Made for Each Other: Benton Sans and Benton Modern

There’s a theme in the requests for help we get here at the research desk, namely, “What headline face goes with the selection I’ve already made for text?” In answer, we put our heads together and came up with the idea of a Great Pairs series. Here we’ll show a good pairing in a number of settings, made to demonstrate the how and why of combining faces. Not an in-depth formal analysis of each face, but more of a quick, mostly practical bit of shop talk on function and usage.

This week we look at faces made for each other: Benton Modern and Benton Sans. Both of these Font Bureau families carry the Benton name, after Morris Fuller Benton and his father Lynn Boyd Benton, founder of American Type Founders. Benton Modern is a contemporary redrawing of the Century family of Scotch Romans / Scotch Moderns extensively developed by ATF.

Though you may not have heard of it before, Benton Sans should look familiar. It’s a mixture of mostly Morris Fuller Benton’s News Gothic, and all the others that carry a similar presence (Franklin/Alternate/Trade Gothic). The American Gothics, while charming, can come off as having a natural bent toward telling people what to do. Plainspoken, though not terribly softspoken by nature.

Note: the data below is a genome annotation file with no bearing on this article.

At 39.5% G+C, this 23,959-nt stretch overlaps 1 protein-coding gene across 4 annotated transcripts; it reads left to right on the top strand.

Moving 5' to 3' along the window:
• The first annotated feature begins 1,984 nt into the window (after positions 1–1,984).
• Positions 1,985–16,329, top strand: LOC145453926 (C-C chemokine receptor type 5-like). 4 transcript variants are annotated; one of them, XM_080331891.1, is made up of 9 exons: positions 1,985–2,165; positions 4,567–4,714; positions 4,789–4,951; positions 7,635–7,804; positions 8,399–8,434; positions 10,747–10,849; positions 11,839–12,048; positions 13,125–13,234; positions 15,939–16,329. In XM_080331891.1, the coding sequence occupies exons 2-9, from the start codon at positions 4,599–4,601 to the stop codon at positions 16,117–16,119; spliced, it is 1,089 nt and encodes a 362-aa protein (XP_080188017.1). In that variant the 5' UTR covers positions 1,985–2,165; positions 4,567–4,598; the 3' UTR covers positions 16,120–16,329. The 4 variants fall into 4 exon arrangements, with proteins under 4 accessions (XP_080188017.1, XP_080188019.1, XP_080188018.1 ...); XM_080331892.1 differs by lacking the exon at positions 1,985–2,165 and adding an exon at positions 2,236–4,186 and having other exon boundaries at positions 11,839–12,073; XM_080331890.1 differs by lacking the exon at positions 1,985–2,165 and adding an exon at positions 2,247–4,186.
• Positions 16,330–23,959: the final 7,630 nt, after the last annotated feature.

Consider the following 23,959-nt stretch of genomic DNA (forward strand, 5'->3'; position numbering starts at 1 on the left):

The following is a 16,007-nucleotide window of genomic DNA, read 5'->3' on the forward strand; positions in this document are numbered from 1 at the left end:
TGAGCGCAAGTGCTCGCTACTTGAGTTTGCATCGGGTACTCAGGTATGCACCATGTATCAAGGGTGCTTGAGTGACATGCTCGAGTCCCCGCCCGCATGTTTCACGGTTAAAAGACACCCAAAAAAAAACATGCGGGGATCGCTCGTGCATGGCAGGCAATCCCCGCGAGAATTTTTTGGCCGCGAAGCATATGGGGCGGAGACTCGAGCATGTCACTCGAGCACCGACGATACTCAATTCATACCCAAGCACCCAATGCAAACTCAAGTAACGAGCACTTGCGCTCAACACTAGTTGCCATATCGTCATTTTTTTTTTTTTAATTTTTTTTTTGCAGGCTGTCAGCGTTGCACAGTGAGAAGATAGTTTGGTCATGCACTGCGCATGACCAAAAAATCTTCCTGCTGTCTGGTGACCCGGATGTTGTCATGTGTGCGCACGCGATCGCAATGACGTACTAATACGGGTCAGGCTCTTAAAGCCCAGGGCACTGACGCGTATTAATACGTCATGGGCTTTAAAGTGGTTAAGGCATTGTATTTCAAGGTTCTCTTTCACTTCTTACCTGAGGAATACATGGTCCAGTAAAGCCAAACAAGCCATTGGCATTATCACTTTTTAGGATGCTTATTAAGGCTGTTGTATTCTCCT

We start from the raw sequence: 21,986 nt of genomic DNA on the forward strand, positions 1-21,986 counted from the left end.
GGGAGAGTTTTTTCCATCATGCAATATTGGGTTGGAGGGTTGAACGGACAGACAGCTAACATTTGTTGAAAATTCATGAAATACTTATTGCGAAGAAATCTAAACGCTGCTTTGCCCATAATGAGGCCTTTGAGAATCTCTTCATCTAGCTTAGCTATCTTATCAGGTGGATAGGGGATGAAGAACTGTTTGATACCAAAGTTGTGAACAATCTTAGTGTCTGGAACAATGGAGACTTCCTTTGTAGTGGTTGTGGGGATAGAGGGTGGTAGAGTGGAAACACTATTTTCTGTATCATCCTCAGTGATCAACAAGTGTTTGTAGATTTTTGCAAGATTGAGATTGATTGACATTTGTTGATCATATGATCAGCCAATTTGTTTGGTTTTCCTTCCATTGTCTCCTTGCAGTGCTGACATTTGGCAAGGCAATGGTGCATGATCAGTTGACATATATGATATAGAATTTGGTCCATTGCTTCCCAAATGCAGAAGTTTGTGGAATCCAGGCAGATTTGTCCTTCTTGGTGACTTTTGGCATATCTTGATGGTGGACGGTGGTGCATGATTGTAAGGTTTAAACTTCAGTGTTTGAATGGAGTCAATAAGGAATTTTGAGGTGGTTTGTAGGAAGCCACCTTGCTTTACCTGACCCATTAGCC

When working with faces that have a strong historical appeal, the use of period-specific conventions such as fully justified columns of text can be incorporated into one’s compositions to reinforce the historic aspect of the work. Or such conventions can be deliberately thrown out, resulting (if done successfully) in a fresh contrast.

Both these families are great because they offer a number of weights and widths, as well as the premium features you don’t get in old digital versions of Century or News Gothic, like small caps, text figures, etc., and yet they have a familiarity about them that, in the right hands, can be used to earn the trust of the reader.

That’s all. Catch another Great Pairs here next week.

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